‘Kill Them and Kill Them (and Pray for Something Good) is one of the best here, as a controversial comedian rises to Messianic status. Things get extreme in ‘Hush Honey, and Give Daddy Back His War Hammer,’ a ghoulish piece that will make you squint. ‘Christ on the Sun’ gives a depressing (and frightening) look at religion, then the short but terrifying apocalyptic tale ‘The Sky Was a Window All Along’ delivers the end-times goods (or bads, depending on your world view!).
Two tomboy friends meet for drinks to discuss their careers and reminisce over an unusual sighting they shared as kids in the wondrous ‘The Children Who Saw the Universe,’ while ‘Private Poison’ follows a platoon and their miraculous takeover of an enemy stronghold during the Vietnam War (has the feel of a classic WEIRD WAR TALES story).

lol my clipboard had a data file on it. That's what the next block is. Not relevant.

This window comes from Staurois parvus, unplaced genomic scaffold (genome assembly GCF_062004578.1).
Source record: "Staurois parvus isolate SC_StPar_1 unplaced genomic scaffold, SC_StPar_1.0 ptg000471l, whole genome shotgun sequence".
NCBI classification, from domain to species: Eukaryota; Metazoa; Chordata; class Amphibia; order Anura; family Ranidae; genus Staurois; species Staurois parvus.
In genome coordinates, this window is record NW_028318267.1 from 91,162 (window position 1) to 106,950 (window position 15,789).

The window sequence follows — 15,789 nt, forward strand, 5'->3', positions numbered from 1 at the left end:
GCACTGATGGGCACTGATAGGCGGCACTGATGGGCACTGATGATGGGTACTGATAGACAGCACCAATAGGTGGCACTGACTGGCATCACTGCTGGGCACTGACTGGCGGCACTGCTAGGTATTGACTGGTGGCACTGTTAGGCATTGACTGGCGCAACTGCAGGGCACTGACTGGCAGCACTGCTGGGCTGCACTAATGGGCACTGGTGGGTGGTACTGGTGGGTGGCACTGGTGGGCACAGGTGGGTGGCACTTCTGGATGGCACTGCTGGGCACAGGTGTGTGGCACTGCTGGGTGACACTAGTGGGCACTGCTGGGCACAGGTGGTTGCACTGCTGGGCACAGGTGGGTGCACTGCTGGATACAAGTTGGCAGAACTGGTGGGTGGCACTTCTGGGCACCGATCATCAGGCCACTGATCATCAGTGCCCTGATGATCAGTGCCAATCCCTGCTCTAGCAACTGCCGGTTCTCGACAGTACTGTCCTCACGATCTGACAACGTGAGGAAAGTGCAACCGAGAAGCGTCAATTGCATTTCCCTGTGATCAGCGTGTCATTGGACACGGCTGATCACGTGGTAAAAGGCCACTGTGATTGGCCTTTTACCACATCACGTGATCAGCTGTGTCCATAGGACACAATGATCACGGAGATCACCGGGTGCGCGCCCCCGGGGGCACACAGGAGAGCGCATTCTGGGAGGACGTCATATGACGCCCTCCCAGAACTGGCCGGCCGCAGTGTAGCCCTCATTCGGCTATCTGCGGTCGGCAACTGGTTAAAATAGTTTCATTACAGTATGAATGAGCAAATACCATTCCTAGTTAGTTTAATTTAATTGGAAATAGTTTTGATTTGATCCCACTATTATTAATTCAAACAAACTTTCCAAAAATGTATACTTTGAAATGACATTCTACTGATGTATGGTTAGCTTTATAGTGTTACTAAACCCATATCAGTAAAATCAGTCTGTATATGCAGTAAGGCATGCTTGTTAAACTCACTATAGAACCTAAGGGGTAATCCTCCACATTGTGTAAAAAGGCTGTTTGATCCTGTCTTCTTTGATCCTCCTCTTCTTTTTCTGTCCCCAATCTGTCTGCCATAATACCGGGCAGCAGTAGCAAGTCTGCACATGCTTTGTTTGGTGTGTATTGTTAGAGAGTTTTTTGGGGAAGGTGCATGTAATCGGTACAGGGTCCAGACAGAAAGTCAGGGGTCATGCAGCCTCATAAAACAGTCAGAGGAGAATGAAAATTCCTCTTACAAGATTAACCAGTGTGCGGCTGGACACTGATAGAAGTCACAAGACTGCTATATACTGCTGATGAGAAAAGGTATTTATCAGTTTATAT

Think you’ve read enough creepy crawly tales? The humorous element in ‘Spiderpartment’ may change your mind. Demons contemplate humanity in ‘This Lustful Earth’ and Charles Chekpak’s extreme sex life takes him to godhood (and beyond) in the show-stopping ‘We, The Burning Stars.’
‘Engines of Forever’ takes a strange look at two young, reluctant terrorists, then a young girl is tempted by a demon in ‘Flowers of Heaven,’ a great, classic styled horror tale.
The collection concludes with the thought provoking ‘Love in Uncertain Times,’ as a young boy, watching his little sister, becomes enchanted by an amazing Time magazine article.
Horror, sci-fi, bizarro, fantasy, and some unclassifiables are on display here as Zelenyj delivers yet another barrage of tales, and while I’ve listed my personal favorites, every story is solid and enjoyable. BLACKER AGAINST THE DEEP DARK is yet another stellar collection from a seriously talented writer.